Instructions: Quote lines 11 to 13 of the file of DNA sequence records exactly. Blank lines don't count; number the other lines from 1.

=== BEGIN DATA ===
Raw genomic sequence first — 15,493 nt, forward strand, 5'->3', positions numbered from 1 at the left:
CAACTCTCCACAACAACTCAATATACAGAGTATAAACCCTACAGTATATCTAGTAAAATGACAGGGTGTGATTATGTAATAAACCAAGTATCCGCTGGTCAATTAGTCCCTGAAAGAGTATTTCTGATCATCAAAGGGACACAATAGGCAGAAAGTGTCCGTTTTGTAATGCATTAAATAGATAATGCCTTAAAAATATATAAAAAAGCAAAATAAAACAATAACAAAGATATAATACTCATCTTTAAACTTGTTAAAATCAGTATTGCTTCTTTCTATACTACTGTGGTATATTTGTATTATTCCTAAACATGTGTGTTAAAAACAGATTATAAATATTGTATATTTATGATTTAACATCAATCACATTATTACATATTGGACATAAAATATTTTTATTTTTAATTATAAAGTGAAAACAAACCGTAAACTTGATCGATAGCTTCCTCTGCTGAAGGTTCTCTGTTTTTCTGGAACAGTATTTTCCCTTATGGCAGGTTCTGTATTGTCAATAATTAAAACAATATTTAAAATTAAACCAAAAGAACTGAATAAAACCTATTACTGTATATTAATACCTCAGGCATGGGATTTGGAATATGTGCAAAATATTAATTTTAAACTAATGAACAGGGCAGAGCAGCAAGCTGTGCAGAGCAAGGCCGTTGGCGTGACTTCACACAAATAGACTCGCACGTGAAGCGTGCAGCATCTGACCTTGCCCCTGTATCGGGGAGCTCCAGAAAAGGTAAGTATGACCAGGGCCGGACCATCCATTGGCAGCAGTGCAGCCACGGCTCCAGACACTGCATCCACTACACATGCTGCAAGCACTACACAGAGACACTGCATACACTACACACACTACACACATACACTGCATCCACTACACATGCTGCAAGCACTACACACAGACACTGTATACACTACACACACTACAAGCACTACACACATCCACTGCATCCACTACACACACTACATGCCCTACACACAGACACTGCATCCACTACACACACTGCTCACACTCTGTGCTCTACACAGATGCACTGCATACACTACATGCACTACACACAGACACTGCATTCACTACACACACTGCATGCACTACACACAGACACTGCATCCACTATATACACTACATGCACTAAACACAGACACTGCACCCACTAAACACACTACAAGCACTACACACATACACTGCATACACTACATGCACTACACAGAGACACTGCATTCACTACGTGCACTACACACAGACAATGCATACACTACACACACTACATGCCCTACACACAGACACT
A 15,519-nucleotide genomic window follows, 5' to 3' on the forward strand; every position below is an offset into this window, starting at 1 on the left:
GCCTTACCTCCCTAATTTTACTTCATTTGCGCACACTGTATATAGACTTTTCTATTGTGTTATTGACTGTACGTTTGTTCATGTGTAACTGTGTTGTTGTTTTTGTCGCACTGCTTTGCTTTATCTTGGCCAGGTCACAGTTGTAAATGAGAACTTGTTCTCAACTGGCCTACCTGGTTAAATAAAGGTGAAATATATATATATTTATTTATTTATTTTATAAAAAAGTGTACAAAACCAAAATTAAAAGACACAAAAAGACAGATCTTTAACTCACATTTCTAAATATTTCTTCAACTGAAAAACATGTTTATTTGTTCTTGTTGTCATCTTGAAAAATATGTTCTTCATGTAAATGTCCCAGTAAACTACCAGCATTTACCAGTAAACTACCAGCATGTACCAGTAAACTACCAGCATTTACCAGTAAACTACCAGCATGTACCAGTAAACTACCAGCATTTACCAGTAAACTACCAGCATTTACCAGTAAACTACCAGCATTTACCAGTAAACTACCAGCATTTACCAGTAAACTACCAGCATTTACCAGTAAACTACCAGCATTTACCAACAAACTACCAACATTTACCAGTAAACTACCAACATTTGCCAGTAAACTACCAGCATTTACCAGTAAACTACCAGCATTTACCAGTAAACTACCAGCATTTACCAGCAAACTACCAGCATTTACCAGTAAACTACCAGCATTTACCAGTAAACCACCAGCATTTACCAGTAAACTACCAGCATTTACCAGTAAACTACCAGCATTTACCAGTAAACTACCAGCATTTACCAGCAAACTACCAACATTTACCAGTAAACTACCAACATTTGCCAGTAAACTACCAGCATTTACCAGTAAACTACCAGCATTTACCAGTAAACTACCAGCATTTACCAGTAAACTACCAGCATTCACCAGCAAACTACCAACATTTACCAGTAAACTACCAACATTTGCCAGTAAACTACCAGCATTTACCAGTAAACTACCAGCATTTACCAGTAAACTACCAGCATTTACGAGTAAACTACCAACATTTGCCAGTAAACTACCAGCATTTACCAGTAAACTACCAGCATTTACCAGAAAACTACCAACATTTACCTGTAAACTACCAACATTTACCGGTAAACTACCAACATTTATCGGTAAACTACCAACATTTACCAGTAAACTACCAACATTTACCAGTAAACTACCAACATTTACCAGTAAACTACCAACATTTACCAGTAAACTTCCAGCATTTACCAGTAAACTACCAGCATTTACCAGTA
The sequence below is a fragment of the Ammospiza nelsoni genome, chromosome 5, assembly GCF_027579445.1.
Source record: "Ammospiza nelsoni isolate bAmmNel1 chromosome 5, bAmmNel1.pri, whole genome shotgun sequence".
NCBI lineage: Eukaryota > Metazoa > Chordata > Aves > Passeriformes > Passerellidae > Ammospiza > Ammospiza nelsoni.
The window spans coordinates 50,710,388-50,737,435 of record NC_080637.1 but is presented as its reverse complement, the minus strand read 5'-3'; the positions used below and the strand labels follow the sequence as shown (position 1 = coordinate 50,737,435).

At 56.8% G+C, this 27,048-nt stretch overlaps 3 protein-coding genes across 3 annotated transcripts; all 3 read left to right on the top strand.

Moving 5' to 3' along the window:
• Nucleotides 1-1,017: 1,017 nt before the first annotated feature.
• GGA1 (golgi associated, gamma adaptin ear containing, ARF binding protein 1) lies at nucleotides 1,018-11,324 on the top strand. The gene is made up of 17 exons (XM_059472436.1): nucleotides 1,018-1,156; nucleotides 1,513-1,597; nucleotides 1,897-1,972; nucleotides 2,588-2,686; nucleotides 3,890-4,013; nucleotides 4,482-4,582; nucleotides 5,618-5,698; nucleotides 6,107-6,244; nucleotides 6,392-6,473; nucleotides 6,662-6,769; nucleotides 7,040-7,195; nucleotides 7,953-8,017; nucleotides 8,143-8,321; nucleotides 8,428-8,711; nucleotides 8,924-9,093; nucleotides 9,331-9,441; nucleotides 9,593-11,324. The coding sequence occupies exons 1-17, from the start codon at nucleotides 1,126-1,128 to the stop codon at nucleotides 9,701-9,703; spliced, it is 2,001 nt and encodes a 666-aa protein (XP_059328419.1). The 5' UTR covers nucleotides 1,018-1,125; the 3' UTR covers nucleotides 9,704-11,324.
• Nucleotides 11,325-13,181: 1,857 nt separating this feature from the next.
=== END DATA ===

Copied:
• Nucleotides 1-1,017: 1,017 nt before the first annotated feature.
• GGA1 (golgi associated, gamma adaptin ear containing, ARF binding protein 1) lies at nucleotides 1,018-11,324 on the top strand. The gene is made up of 17 exons (XM_059472436.1): nucleotides 1,018-1,156; nucleotides 1,513-1,597; nucleotides 1,897-1,972; nucleotides 2,588-2,686; nucleotides 3,890-4,013; nucleotides 4,482-4,582; nucleotides 5,618-5,698; nucleotides 6,107-6,244; nucleotides 6,392-6,473; nucleotides 6,662-6,769; nucleotides 7,040-7,195; nucleotides 7,953-8,017; nucleotides 8,143-8,321; nucleotides 8,428-8,711; nucleotides 8,924-9,093; nucleotides 9,331-9,441; nucleotides 9,593-11,324. The coding sequence occupies exons 1-17, from the start codon at nucleotides 1,126-1,128 to the stop codon at nucleotides 9,701-9,703; spliced, it is 2,001 nt and encodes a 666-aa protein (XP_059328419.1). The 5' UTR covers nucleotides 1,018-1,125; the 3' UTR covers nucleotides 9,704-11,324.
• Nucleotides 11,325-13,181: 1,857 nt separating this feature from the next.